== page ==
“No, you don’t understand,” they’ll say with a glum face. “My dream just hasn’t arrived yet.”
You wonder if they aren’t playing some nasty trick on you. You almost want to shout at them and tell them how upset you are that they’re being so rude; but then you realize that they haven’t been trying to play a trick on you, they’ve been playing a trick on themselves. They’ve cast the dreadful spell of ”future tense” over their own lives. For them, everything worth having will always be located somewhere, far away, in the perfect tomorrow, and if only they could reach that future, they’d be happy.
But that future will never come for them, will it?
Those who choose to live life in the future tense are stuck in Act One of their story. You are familiar with this act: it’s the moment in which our heroine yearns for a dream, but still hasn’t achieved her dream. At this point, there’s great joy over imagining all the wonderful possibilities.
Maybe this is the terrifying allure of living a life in the future tense: it’s like being wrapped up in a warm blanket of everything that could be–and thinking about what “could be” can give us a pleasant sensation that’s so titillating, so deeply intoxicating, that many of us won’t want to let it go so easily.
Choose Your Tense Wisely
Having a vision for your future is important. Studying your history is necessary in order to heal past wounds and remedy past mistakes. But, even so, the past is still—irrevocably—the past.
If you don’t believe me, look around for it. Look for The Past in the real world. Tell me if you can witness a living, breathing “Yesterday.” Tell me if you can literally see a fully animated and functional version of “A Week Ago.” Tell me if you can actually witness the vibrant, organic, 4-Dimensional presence of “Five Years Ago.”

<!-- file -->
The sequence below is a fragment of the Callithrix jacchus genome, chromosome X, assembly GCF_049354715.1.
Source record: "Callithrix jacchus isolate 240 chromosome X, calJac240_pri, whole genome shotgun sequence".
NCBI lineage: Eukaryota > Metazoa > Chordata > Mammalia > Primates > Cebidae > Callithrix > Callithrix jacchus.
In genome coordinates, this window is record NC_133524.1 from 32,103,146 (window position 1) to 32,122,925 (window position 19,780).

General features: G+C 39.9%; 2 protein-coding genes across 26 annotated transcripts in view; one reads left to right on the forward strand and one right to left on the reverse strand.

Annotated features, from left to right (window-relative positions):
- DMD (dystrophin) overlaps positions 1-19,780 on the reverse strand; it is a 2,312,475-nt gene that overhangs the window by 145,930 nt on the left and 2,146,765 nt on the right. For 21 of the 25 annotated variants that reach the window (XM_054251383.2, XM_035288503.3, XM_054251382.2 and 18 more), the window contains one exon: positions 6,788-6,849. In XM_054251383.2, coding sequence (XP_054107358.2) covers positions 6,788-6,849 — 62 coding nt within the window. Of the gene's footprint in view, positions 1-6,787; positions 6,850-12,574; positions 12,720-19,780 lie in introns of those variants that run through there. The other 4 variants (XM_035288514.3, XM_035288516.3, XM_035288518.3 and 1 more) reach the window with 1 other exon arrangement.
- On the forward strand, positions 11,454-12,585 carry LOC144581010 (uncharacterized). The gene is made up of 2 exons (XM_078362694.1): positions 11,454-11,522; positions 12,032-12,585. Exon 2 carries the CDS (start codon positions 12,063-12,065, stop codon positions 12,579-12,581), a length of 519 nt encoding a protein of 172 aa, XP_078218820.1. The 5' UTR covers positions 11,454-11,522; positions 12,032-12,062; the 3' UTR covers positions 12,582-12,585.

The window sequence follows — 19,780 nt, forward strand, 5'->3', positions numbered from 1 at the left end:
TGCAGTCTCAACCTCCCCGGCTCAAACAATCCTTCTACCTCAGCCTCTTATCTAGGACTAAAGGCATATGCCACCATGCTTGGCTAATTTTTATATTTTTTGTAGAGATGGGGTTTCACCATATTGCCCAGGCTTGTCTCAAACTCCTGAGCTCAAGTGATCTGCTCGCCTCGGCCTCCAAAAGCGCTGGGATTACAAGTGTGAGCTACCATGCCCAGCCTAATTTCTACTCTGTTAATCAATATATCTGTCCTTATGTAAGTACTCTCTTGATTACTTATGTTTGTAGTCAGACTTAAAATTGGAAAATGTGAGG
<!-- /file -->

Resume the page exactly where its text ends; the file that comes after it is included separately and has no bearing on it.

You can’t, can you?
You can’t see the past outside of the memories of your mind.
That’s because the past isn’t here anymore. It’s gone. It’s been gone–but you still keep dancing to its tune.
“This happened to me, and then that happened to me–and then remember when this happened to me? How can I ever move on and be happy after all that has happened to me?”
What you may see today, at best, are only the footprints of the past and the misguided pathways these footprints have made for you. (Even then: you can choose to continue to walk down these old pathways, or you can choose to walk down a whole new path.)
And what about the future?
Can you see the future in the real, physical world (outside of your mind’s eye)?
I can’t. Can you?
Though the future is great for safekeeping, it is not great for living. The future is what gives you impetus to live, yes, but it cannot bring you into life. To live in the future tense is to live as if everything we desire always eludes us.
“I hope this will happen to me, and I hope that will happen to me, and I can’t wait for this to happen to me! How can I ever move on and be happy until all that happens to me?”
Do you know what happens to a character who gets stuck in Act One of their story, yearning for a future they can never have?
Their story doesn’t get finished.
So choose your tense wisely, my friend.